A dislocated elbow is a condition wherein any of the three bones comprising the elbow joint get detached or prominently isolated from their normal location in the upper arm. The elbow is a hinged joint situated at the junction between the upper arm and forearm, that is composed of three bones – the humerus, radius and ulna and facilitates movement of both arms in various directions to perform routine physical activities. When the elbow joint becomes dislocated in either one or both arms, it invariably triggers intense pain in the forearm region, as well as an inability to move the upper arms freely and an unstable, loosely hanging alignment of the forearms, such as in rotator cuff tear in the shoulders.

Also Read: Rotator Cuff Tear: Causes, Symptoms And Treatment
Man with dislocated elbow

An instance of dislocated elbow must be reported to the doctor at once, to provide timely medical treatment and prevent any serious damage to the ligaments, bones of the elbows and forearms, as well as the surrounding muscles, nerves and tendons that link the three bones at the site of the elbows.

Causes Of Dislocated Elbows:

The major factors that prompt a dislocated elbow in adults include:

  • Excessive use of the upper arm and forearm, with frequent vigorous motions
  • Injury from playing sports such as basketball, gymnastics, tennis, javelin, badminton, like in the case of tennis elbow
  • Accidents and collisions while driving a car or bike on the road
  • Falling on a completely stretched out hand or trying to stop a fall by holding a lot of body weight on the extended portion of the arm

Dislocated elbows also occur in kids below 5 years of age, primarily due to sudden pulling actions applied to their arms while lifting them up from the ground or swinging them around in a circular motion.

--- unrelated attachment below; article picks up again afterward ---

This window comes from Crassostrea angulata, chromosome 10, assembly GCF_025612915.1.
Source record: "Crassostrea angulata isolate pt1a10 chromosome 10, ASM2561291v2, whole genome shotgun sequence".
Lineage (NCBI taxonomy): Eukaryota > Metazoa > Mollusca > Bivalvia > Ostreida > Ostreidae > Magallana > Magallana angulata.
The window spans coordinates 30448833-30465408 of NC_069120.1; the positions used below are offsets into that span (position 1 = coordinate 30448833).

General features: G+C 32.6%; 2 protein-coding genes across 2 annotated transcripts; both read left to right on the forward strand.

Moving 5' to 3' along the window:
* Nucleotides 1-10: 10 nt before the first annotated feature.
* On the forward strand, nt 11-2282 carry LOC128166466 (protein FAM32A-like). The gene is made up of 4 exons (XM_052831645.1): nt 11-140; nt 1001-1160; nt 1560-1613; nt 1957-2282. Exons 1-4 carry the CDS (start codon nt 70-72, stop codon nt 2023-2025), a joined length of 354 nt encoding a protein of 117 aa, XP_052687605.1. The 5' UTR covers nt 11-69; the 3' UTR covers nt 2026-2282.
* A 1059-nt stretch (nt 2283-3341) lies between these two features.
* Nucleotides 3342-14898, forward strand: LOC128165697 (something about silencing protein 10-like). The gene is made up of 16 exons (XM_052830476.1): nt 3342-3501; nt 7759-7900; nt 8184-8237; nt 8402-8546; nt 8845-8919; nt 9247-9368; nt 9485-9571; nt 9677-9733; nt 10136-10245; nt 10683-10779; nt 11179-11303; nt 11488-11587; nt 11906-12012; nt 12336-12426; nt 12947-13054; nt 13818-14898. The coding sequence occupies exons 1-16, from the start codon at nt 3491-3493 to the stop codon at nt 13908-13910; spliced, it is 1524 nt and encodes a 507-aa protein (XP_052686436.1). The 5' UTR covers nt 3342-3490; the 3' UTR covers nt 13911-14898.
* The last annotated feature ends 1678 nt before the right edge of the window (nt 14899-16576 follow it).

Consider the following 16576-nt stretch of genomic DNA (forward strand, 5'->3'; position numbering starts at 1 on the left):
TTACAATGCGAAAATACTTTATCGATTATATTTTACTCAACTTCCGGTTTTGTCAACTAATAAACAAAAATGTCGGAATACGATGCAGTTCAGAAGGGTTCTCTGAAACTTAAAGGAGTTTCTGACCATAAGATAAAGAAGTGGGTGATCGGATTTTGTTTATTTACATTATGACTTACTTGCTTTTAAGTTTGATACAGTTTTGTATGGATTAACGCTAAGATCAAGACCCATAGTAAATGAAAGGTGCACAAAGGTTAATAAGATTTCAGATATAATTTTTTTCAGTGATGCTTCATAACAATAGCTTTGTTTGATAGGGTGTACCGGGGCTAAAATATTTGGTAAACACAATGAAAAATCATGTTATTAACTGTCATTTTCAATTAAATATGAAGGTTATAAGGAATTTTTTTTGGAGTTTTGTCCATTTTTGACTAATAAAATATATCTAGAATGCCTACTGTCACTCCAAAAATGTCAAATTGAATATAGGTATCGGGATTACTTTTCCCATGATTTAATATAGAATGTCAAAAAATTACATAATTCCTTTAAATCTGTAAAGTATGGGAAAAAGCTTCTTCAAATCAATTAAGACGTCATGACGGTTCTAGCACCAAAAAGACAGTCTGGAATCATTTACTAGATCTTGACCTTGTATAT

A dislocated elbow is categorized into three distinct types based on the extent of damage and the precise location of the injury, as simple, complex and severe.

While in a simple dislocation, only the bones in the elbow are removed from their usual location without any significant impairment to their assemblies, in the case of complex and severe elbow dislocations, the bones, ligaments in the vicinity are hampered in structure and function, with even nerves and blood vessels undergoing damage in instances of severe dislocations.

The characteristic signs associated with a dislocated elbow are:

  • Joint pain and weakness in the elbows
  • Stiffness in the elbows, with difficulty moving the joint freely
  • Bruising in the forearms and elbows
  • Soreness and swelling in the muscles of the elbow, upper arm, forearm
  • Deformation in the exterior structure of the forearm, elbow with the limb suspended at an odd angle

A dislocated elbow must be given prompt medical care since it can lead to irreversible damage to the bones and joints in the upper arm and forearm if not treated on time. Complications arising from a dislocated elbow include fractures in the bones of the elbow – the humerus, radius, ulna, blocked arteries in the arms and hands triggering lack of blood circulation and intense pain, besides osteoarthritis.

Also Read: Osteoarthritis: Causes, Symptoms And Treatment


The doctor carefully examines the affected elbow for any signs of structural damage, swelling and also moves the joint to test how much the ability to flex the joint and the range of motion is impeded.

To gauge the extent of damage to the elbow bones, an X-ray is taken, which helps spot any signs of injured bones, damaged tissues and fractures. If the patient suffers from unbearable pain in either one or both the elbows, the healthcare provider carries out CT scans and MRI scans to obtain detailed images of the bones, muscles, tendons within the elbows and identify the nature and extent of tissue damage.


In cases of dislocated elbows wherein there is no damage to the bones but only detachment from their normal location in the hinges, the medical practitioner performs a basic procedure called joint reduction, to restore the elbow bones back into their original position.

Prescription analgesic medications to alleviate pain in the elbows, forearms, as well as rest, ice, elevation techniques at home and physical therapy exercises with a specialist are also advised to patients by doctors, to reduce discomfort, inflammation and tenderness in the elbows.

In serious cases of dislocated elbows, the physician performs surgery, to reposition the detached bones in the elbow joints, repair damaged tissues, nerves, blood vessels, tendons in the region and enable optimal movement of the elbows, forearms in the patient.